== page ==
Crypto ad ban shakes up operators

Crypto ad ban shakes up operators

Digital exchanges want more clarity

A sign promotes a cryptocurrency exchange at Victory Monument yesterday, following the SEC's proposal to ban cryptocurrency advertisements in public spaces. (Photo: Nutthawat Wicheanbut)
A sign promotes a cryptocurrency exchange at Victory Monument yesterday, following the SEC's proposal to ban cryptocurrency advertisements in public spaces. (Photo: Nutthawat Wicheanbut)

Digital exchange operators say they agree with some of the Securities and Exchange Commission's (SEC) proposals to tighten regulations on cryptocurrency advertising, but will need further clarification as criteria for some issues are confusing.

The reaction followed the SEC's announcement on Feb 14 that it was calling a public hearing to collect opinions on its proposals to ban public cryptocurrency advertising and improve all criteria related to such advertising. The hearing is set to end on March 15.

According to the SEC's statement, cryptocurrency advertising must not feature exaggerated, distorted or misleading information. It must be clear, appropriate and specify risks associated with cryptocurrency investment in text and font sizes as prescribed by the SEC, in addition to advertised benefits.

The advertisement of cryptocurrencies will be limited to the official channels of business operators, according to the proposals. Ads in public areas will be prohibited, though ads about services can still be done in public areas and via other channels.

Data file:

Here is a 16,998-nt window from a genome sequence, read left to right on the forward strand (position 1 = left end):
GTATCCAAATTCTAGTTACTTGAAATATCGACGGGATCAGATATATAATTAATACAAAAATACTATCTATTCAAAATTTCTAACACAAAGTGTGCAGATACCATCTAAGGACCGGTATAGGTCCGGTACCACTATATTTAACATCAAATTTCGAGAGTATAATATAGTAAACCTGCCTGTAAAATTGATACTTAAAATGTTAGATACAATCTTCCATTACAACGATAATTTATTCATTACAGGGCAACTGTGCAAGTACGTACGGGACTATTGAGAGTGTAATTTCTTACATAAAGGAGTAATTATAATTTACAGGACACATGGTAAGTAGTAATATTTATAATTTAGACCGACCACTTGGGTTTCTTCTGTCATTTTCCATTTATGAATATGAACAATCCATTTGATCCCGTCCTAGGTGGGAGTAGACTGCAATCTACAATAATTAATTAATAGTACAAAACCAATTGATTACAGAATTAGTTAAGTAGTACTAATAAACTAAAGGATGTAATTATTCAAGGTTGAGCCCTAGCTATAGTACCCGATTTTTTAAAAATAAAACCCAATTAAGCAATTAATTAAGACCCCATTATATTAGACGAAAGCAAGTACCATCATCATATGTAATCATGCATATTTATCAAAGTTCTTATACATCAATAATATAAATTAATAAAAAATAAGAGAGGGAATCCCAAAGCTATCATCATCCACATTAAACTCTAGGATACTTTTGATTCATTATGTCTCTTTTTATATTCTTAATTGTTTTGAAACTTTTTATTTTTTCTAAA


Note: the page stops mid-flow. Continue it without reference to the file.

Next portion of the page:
Operator must control and supervise their advertising, said the SEC. Group companies that are not regulated by the SEC and persons involved in advertising such as shareholders, directors, executives or other persons such as advertisers and influencers must also comply with the rules, said the regulator.

Peeradej Tanruangporn, president of the Thai Digital Asset Operators Trade Association (TDO) and chief executive of Upbit Thailand, said he agreed on some points raised by the SEC, but certain issues require clarification.

For example, he said it's unclear whether public online spaces such as social media are included in the ban.

Mr Peeradej said the ban on advertising the faces of executive owners is not possible and operators will need more clarity from the SEC on the scope of the ban.

Proud Limpongpan, chief marketing officer at Zipmex, said compared with the SEC's proposed criteria, regulations in Singapore and England are considerably more stringent.

She said Zipmex has a lot of billboard badges and the company needs to determine if its advertisements will pass SEC muster.

The company has until March 15 to prepare and adjust its ads, said Ms Proud.

"While other criteria regarding the use of influencers and public space still needs clarification, Zipmex has asked the SEC and received confirmation that advertising about depositing coins and earning from Bitcoin is not possible in public spaces anymore," she said.

Do you like the content of this article?
COMMENT (6)

Vietnam plans to cut MFN tariff on gasoline to fight inflation

HANOI: Vietnam plans to cut its Most Favoured Nation (MFN) tariff on gasoline to 12% from 20% to help ease inflationary pressure, the government said on Thursday.

12:57

Philippine’s Marcos Jr sworn in, praises rule of dictator father

Philippine President Ferdinand Marcos Jr on Thursday praised his dictator father's rule after being sworn in as the country's new leader, completing a decades-long effort to restore the clan to the country's highest office.

12:20

Japan's Kirin offloads Myanmar beer business over coup

Japanese drinks giant Kirin said Thursday it has agreed to a buyout of its shares in a Myanmar joint venture with a junta-linked conglomerate, completing its exit from the market over the 2021 coup.

12:13